With three languages already to his credit, the 54-year-old defies the norm of the typical Englishman, averse to learning foreign lingo.
Still, he maintains a dose of British modesty. “I have no talent for languages at all,” he says. That hasn’t stopped him from trying to master a fourth.
Brodetsky is President and CEO of Lindab AB, a building material and ventilation systems company based in Båstad, southern Sweden, but has lived abroad for much of his professional life.
“My wife is French and we have lived in Paris and the Loire Valley,” he says. “French just came naturally – I picked it up because I had to.”
A stint based in Spain, including work relations with Mexico, tested his language skills further. “Spanish was a business necessity,” he adds. “But I became really motivated. I guess I learnt Spanish the same way I’m learning Swedish now – a lot of hard work and effort.”
Motivation is key for Brodetsky. He recalls how he once attempted to add German to his repertoire but the lessons became a drag.
“It was like having to go to the dentist every week which is not something I enjoy doing. So I ended up throwing my books in the bin and giving up. I wanted to avoid that with Swedish.”
But he had a tough time trying. Teachers in his local area failed to challenge him and the boredom set in.
He came across Företagsuniversitetet on the internet and, in order to get a head start, signed up for a week’s intensive course.
“The teacher Lise Murphy and I had a good rapport,” Brodetsky adds. “But it was held in Stockholm which wasn’t very convenient for me, living in the far south of the country.”
However, enthused by this classroom experience, he committed to more lessons with Företagsuniversitetet.
“Even though it’s an effort, the only way for me to progress is to organise lessons when I’m in Stockholm on business,” he says.” And that’s what I’ve been doing ever since.”
Brodetsky enjoys this flexible approaching to learning, alternating one-to-one classes with telephone lessons and email support.
“I explained to Lise that I get bored easily and she responded to that, regularly changing the content of the lessons,” he adds.
“There‘s a lot of variation and it’s very much tailored to my needs – that’s partly why it keeps me motivated.”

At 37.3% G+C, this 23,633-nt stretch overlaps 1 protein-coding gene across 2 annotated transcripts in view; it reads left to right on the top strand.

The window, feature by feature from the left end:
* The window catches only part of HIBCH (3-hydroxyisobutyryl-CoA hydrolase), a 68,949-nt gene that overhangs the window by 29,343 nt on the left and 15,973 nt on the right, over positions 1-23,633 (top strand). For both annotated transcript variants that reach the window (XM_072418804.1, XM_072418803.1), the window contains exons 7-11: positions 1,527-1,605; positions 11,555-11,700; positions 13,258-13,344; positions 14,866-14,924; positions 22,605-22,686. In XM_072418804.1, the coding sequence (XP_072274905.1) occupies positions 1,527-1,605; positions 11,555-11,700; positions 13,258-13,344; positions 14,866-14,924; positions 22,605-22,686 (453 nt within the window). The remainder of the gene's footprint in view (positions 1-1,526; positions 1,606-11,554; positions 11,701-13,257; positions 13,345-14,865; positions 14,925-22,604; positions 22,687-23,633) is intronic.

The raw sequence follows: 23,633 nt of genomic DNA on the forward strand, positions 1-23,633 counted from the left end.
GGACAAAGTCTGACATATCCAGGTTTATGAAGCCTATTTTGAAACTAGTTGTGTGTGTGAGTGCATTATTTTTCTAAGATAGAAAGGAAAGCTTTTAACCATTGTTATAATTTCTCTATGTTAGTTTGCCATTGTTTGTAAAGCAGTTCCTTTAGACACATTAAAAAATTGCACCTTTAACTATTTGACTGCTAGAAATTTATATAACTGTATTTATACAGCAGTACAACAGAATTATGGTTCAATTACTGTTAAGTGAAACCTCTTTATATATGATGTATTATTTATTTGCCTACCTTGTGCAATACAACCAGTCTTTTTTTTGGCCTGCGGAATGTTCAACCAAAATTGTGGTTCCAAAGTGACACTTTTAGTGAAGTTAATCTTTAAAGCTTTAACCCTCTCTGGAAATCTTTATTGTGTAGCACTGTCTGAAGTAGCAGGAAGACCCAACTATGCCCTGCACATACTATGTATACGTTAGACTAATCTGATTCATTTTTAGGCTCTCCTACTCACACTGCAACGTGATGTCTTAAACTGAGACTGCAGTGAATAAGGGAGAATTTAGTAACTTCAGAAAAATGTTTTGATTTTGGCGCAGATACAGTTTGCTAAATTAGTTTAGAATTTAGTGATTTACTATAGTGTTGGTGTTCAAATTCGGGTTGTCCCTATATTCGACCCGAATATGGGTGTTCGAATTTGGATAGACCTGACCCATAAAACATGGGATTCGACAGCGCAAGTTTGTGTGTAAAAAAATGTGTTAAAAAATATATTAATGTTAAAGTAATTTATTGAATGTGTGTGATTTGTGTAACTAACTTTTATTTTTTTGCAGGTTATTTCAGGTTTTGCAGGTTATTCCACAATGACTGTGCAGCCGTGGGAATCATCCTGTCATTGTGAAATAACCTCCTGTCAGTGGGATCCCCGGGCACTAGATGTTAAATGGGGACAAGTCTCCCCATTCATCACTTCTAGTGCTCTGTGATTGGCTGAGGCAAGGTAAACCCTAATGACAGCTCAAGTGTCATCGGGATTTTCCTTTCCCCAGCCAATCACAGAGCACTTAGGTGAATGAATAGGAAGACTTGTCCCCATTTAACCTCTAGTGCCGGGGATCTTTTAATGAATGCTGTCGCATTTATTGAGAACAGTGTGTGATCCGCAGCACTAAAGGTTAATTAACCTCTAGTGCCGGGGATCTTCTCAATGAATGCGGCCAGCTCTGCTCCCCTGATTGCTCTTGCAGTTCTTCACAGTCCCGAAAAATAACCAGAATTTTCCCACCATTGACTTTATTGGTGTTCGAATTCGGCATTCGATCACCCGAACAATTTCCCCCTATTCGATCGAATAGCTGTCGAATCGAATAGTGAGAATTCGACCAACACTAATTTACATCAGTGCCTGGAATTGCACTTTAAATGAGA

Stimulation is also achieved by setting short-term goals; one of which proved to be a particular winner among his company investors. Just six months into his language training, Brodetsky held a shareholders’ meeting in Swedish for around 250 people.
“It went incredibly well although I’ve set myself quite a precedent now,” he says.
“But you need those sort of challenges and I felt it was important to conduct the meeting in Swedish.”
Unlike French and Spanish Brodetsky believes living and working in Sweden presents a different kind of motivational requirement.
“Swedish is a bit different because there’s no necessity to learn it,” he says. “I could quite happily do my job without it but it’s important for me to know what’s happening in the news and financial community.”
He sees the ability to speak Swedish more of a psychological than business advantage.
“It makes employees feel more comfortable if I do a presentation in Swedish,” he says. ”And I thought it was important to show willingness to become integrated into the country.”
His next goal is improving conversation although he believes he has mastered the Swedish art of making small talk about the bad weather. “Still, Swedes are able to make sounds that I don’t think it’s possible for my mouth to make,” he adds.
Brodetsky’s former boss once jokingly gave him a ‘Teach Yourself Swedish’ DVD, deeming it likely that he would eventually make the move up the ladder and to Northern Europe someday.
“Instead I have a teacher that’s based 600 kilometres away,” he says. “That may sound strange but Företagsuniversitet keeps me motivated to learn Swedish.”